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Blockchain Prototype Designed for Clinical Trial Data

Network illustration

(Gerd Altmann, Pixabay)

22 Feb. 2019. A bioinformatics lab developed a prototype system for securely transmitting and storing clinical trial data with blockchain that protects against corrupting trial records. A team from University of California in San Francisco describes the system in today’s issue of the journal Nature Communications.

Researchers from the UC-San Francisco lab of data scientist Atul Butte are look for better ways of securing sensitive data produced in clinical trials. Among the needs of medical researchers conducting clinical trials are ensuring the integrity and immutability of data collected on or by participants in trials, which are subject to risks of error and fraud. The authors cite reports of fabricated results and reliance on manual processes that heighten the chance of unintentional errors. And because of few standard protocols in the conduct of clinical trials, there are few guarantees of transparency or traceability of data.

Butte and colleagues propose adapting blockchain technology to manage these risks. Blockchain is a system for capturing data about transactions in a network, but with the data distributed among the various parties to the transactions. Data about a transaction are broken up into blocks, with each block connected in a chain. Each block is also time-stamped and encrypted with an algorithm giving it a unique identifier or fingerprint, also linked mathematically to the previous block in the chain. This linking of uniquely identified and encrypted blocks in the chain ensures the integrity of the data, as well as protects the data from hacking.

The system recommended by the UC-San Francisco team, however, deviates from the pure decentralized blockchain model. The researchers instead propose a web-based portal with a neutral central authority to register all parties and maintain the identifier ledgers. An interactive voice-response system would assign unique verification codes, with each transaction, such as enrolling new participants or reporting clinical data, generating new blocks and adding to the chain. Each transaction would record the parties, timestamp, file attachments, and previous block hash, then joined together and hashed with a common encryption algorithm, such as SHA-256. Upon completion of the trial, the complete chain would be made available to regulatory authorities, such as Food and Drug Administration, as part of the drug approval review process.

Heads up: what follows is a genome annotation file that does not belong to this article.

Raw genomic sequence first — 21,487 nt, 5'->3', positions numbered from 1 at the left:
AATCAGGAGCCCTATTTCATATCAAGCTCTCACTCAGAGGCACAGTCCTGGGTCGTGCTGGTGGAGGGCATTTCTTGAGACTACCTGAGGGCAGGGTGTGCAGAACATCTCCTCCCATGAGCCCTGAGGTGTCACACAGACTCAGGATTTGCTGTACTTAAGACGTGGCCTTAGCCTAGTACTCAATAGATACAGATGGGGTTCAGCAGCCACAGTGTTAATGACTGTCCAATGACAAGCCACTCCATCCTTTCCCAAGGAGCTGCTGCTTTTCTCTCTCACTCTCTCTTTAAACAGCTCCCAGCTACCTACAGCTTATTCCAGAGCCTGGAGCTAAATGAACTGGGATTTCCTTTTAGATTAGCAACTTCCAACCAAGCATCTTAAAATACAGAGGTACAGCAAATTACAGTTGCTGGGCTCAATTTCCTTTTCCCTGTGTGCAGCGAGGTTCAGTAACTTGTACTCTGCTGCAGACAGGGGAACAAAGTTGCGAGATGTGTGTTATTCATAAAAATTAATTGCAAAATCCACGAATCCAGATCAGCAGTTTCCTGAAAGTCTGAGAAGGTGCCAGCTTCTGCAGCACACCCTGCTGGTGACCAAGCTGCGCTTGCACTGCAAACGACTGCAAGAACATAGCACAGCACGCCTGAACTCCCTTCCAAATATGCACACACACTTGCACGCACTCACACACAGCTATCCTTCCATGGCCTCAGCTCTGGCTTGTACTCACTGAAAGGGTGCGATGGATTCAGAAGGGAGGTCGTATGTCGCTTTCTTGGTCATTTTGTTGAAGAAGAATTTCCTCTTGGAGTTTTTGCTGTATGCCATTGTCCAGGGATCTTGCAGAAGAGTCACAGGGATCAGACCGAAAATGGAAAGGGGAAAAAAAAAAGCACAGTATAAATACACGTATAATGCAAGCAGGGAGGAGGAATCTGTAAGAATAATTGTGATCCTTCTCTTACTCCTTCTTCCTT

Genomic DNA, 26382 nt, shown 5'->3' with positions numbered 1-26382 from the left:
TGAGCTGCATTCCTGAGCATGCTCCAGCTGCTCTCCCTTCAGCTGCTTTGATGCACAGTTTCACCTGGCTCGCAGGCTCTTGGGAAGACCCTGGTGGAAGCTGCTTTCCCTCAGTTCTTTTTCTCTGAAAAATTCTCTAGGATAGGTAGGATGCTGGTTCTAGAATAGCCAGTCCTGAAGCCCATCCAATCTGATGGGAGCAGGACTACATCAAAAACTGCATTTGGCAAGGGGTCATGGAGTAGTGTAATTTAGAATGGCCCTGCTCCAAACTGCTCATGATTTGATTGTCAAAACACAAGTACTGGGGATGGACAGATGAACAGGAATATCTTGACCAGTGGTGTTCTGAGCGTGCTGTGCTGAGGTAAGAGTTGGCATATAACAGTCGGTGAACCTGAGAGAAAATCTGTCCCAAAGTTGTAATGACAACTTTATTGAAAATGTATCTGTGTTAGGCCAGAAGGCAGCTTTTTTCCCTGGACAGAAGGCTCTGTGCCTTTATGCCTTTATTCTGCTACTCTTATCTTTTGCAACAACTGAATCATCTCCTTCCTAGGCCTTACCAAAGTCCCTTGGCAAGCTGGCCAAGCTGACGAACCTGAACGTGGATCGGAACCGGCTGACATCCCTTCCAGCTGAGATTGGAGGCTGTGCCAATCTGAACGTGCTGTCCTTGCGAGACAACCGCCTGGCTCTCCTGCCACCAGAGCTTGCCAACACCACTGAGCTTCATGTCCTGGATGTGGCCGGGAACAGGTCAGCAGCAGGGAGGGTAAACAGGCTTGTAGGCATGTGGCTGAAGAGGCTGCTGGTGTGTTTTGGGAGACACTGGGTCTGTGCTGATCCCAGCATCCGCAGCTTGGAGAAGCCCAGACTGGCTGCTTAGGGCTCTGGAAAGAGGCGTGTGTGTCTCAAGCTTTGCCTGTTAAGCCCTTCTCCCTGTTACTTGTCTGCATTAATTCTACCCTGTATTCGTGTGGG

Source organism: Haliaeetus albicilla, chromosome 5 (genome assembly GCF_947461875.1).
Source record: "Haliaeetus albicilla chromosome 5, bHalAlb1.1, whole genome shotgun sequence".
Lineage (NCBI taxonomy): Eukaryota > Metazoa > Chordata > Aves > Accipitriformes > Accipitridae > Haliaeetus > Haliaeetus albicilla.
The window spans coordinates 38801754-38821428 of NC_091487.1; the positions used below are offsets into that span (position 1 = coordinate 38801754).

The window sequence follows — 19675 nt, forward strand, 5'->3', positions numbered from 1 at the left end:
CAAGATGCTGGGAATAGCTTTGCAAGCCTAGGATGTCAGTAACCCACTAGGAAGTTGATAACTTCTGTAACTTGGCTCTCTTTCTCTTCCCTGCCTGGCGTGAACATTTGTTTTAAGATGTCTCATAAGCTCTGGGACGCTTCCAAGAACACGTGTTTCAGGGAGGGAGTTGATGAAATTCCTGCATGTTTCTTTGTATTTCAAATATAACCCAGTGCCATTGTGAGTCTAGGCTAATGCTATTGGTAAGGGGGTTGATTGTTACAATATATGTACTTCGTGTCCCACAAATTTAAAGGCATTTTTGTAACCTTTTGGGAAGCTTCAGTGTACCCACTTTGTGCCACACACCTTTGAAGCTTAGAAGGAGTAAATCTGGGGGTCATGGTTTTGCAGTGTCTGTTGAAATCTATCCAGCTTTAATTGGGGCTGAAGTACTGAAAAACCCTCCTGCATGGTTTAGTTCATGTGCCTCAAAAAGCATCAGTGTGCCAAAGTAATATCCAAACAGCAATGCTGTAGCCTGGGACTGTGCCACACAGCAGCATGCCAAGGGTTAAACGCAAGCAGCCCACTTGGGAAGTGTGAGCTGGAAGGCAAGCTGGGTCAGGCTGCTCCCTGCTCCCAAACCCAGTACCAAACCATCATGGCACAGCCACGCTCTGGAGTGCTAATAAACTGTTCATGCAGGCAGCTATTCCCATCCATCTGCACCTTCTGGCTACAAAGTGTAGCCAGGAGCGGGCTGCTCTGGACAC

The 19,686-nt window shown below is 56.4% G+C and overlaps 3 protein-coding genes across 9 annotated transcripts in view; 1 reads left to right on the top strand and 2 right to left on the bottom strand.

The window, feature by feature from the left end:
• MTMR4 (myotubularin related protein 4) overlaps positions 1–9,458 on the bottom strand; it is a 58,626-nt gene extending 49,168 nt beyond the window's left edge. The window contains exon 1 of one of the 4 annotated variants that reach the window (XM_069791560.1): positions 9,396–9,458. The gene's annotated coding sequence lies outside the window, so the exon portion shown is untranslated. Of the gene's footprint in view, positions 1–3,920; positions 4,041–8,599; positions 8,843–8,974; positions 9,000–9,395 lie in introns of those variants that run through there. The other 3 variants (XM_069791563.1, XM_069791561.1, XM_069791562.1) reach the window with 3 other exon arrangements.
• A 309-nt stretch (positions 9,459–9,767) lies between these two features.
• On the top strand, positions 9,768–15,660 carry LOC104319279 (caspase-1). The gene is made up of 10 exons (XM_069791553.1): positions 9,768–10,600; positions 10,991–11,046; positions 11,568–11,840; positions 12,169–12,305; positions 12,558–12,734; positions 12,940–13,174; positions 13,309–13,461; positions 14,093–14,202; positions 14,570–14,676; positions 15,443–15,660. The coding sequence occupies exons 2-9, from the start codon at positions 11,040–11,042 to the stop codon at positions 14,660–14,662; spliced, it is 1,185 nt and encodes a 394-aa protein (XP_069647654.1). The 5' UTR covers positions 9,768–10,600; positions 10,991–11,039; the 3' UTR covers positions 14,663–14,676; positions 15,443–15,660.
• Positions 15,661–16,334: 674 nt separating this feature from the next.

The UC-San Francisco system adds expedited adverse effects reporting to the blockchain system as well. In the system, reports of adverse effects are sent directly to the trial’s data safety management board, since participant health and safety are at stake. Under most current protocols, adverse effects are reported through a chain of command, taking several steps and often extended periods of time.

The researchers tested the system with real-life clinical trial data maintained at UC-San Francisco in its ImmPort repository, an NIH-funded portal on immunology. The data are from a completed mid-stage trial testing the drug omalizumab, marketed as Xolair by Genentech, to treat hay fever and other ragweed allergies. The team performed realistic transactions in the trial, but also simulated errors, such as exchanging participants originally assigned to treatment or placebo groups. The blockchain, says the researchers, highlights the error and when it occurs. Likewise, the team simulated a study supervisor erasing adverse effect reports, but the blockchain records and adds those attempts to the transaction chain, again with the parties and timestamp noted.

The researchers believe that their system may not eliminate all clinical trial error sources, but it can make it possible for trials to be conducted under more complex and demanding conditions. “A system built upon our prototype,” says Butte in a university statement, “could be developed to enable oversight of international clinical trials, for example. And it could be expanded to provide more access to raw data for research scientists, the way we do with ImmPort, or deliver trial results to the public.”

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